"The best thing that you can do for these animals is to not encourage their staying around," said Strepina. "That means not leaving cat food and garbage out that will attract them."

If coyotes become too persistent, Strepina recommends homeowners hire a professional trapping service. But even that option has its drawbacks, according to Nathanael Pauly of Allstar Animal Removal in Hernando County.

The animals are difficult to trap, and the service can cost about $500.

"The best way to get them is by using a foot-hold snare," he said. "But they're smart animals, so it can take awhile. You have to check the trap all the time. That gets expensive."

Sprague said she and her neighbors aren't considering hiring a trapper. But she is eager for the coyotes to move somewhere else.

"Having them around is very unnerving," she said. "Once they've finished killing the feral cats, what are they going to go after next?"

Logan Neill can be reached at (352) 848-1435 or lneill@sptimes.com

Coyote influx fuels growing concern in Hernando neighborhood 11/12/10 [Last modified: Friday, November 12, 2010 8:11pm]
Photo reprints | Article reprints

© 2017 Tampa Bay Times

    

Join the discussion: Click to view comments, add yours

Loading...
  1. Protectors of Confederate statue readied for a battle that never materialized

    Local Government

    BROOKSVILLE — Big Dixie flags were waving. County employees had erected a barrier around the Confederate soldier statue at Main and Broad streets. Roads and parking areas were blocked off. Uniformed local officers and federal law enforcement patrolled.

    Police tape and barricades surround the Confederate statue in Brooksville.
  2. Manhattan Casino choice causes political headache for Kriseman

    Growth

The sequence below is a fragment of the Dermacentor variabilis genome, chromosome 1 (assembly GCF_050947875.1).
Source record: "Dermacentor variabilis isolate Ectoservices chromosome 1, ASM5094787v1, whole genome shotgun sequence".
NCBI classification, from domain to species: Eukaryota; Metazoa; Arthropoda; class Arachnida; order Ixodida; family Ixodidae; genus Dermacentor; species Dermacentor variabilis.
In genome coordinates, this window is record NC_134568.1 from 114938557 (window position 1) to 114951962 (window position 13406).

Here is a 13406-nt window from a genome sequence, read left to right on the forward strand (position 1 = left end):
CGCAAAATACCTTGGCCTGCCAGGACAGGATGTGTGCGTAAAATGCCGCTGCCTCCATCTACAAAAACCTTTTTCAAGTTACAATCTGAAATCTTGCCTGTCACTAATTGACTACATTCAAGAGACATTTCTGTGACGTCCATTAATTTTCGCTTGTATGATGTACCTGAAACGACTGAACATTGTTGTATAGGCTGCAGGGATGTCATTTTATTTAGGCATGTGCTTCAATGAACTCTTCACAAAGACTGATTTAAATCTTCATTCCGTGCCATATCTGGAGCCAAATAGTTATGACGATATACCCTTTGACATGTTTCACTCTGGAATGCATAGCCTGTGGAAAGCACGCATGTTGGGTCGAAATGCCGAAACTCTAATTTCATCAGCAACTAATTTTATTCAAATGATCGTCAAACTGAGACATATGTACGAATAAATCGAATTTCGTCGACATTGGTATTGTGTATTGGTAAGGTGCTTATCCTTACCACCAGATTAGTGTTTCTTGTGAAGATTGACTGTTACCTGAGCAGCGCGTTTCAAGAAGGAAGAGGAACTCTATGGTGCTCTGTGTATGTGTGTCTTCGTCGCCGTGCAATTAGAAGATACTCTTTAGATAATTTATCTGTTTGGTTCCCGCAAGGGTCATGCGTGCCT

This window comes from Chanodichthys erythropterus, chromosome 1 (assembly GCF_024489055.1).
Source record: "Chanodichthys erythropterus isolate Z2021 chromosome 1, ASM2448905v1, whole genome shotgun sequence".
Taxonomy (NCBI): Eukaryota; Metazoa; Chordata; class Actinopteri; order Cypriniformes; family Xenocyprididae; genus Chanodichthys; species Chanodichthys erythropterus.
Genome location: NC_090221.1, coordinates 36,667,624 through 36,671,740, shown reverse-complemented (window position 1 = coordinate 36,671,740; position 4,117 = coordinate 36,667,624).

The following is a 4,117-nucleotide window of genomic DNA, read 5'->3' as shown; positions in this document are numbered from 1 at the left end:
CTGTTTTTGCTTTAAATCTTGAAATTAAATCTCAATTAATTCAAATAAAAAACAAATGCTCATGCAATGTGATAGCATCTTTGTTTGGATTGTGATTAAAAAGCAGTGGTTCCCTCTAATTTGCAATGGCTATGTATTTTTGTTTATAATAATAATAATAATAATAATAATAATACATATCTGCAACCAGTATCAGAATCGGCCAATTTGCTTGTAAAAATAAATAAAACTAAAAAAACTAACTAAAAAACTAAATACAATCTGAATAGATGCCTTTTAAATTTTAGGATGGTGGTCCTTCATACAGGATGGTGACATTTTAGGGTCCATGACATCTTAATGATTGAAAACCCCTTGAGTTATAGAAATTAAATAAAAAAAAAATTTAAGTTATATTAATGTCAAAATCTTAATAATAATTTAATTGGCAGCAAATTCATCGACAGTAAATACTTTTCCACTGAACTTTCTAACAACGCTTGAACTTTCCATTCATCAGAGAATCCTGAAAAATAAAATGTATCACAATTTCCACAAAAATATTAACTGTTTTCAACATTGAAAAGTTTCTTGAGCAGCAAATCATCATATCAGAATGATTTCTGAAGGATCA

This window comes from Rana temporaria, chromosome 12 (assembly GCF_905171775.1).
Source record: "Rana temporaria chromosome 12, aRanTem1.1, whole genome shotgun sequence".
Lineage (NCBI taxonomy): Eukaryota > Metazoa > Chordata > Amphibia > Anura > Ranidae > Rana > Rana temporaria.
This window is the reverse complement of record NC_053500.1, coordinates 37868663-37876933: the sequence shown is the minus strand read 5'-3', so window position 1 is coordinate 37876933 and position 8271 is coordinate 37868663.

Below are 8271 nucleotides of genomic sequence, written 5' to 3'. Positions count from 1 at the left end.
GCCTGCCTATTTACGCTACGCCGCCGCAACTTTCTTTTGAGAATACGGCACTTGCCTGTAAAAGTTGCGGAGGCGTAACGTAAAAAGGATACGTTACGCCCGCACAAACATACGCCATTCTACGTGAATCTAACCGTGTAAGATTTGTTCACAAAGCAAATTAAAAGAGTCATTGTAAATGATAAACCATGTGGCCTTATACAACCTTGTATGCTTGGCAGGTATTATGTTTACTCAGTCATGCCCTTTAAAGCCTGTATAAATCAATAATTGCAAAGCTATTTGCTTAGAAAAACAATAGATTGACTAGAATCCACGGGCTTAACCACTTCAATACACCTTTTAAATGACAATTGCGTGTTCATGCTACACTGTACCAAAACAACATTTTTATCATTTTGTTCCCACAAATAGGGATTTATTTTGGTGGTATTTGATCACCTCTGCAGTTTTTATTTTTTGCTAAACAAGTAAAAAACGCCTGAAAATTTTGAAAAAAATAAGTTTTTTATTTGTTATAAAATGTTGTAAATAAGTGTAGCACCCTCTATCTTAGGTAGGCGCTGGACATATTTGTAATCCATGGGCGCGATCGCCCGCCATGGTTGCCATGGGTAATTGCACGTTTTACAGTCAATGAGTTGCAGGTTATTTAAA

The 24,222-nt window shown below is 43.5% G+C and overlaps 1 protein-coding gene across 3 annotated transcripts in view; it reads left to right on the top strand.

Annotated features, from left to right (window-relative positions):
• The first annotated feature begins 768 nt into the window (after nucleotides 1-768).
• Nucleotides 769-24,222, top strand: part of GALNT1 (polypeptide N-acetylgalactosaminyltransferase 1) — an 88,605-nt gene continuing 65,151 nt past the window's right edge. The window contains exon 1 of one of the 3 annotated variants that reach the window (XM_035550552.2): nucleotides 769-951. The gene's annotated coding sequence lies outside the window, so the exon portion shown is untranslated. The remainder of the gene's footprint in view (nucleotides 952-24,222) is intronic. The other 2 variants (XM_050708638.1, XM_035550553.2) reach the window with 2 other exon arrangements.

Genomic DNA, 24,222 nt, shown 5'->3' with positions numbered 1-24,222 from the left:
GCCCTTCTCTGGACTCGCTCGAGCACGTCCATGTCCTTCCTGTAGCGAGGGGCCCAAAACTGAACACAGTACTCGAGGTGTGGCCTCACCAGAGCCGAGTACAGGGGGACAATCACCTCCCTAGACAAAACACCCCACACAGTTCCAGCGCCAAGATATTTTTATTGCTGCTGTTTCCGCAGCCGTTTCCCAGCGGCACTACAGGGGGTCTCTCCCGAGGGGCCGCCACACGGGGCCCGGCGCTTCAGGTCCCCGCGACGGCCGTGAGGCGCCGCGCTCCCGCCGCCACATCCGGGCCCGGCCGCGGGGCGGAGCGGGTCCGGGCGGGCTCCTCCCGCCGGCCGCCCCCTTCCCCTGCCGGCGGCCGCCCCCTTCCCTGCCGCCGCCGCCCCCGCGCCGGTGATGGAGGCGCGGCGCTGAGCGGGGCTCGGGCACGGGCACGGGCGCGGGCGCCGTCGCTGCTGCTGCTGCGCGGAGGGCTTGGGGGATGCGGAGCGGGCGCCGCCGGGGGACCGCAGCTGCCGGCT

ST. PETERSBURG — Days before the mayoral primary, Mayor Rick Kriseman's decision to let a Floribbean restaurant open in Midtown's historic Manhattan Casino has caused political angst within the voting bloc he can least afford to lose: the black community.

    Last week Mayor Rick Kriseman chose a Floribbean restaurant concept to fill Midtown's historic Manhattan Casino. But that decision, made days before next week's mayoral primary, has turned into a political headache for the mayor. Many residents want to see the building's next tenant better reflect its cultural significance in the black community. [JAMES BORCHUCK   |   Times]
  3. FSU-Bama 'almost feels like a national championship game Week 1'

    Blogs

    The buzz is continuing to build for next Saturday's blockbuster showdown between No. 1 Alabama and No. 3 Florida State.

  4. Plan a fall vacation at Disney, Universal, Busch Gardens when crowds are light

    Florida

    Now that the busy summer vacation season is ending, Floridians can come out to play.

    Maria Reyna, 8, of Corpus Cristi, TX. eats chicken at the Lotus Blossom Cafe at the Chinese pavilion at Epcot in Orlando, Fla. on Thursday, August 17, 2017.  Epcot is celebrating it's 35th year as the upcoming Food and Wine Festival kicks off once again.
  5. USF spends $1.5 million to address growing demand for student counseling

    College

    TAMPA — As Florida's universities stare down a mental health epidemic, the University of South Florida has crafted a plan it hopes will reach all students, from the one in crisis to the one who doesn't know he could use some help.

    A student crosses the University of South Florida campus in Tampa, where visits to the school's crisis center more than doubled last year, part of a spike in demand that has affected colleges across the country. The university is addressing the issue this year with $1.5 million for more "wellness coaches," counselors, online programs and staff training. [OCTAVIO JONES   |   Times]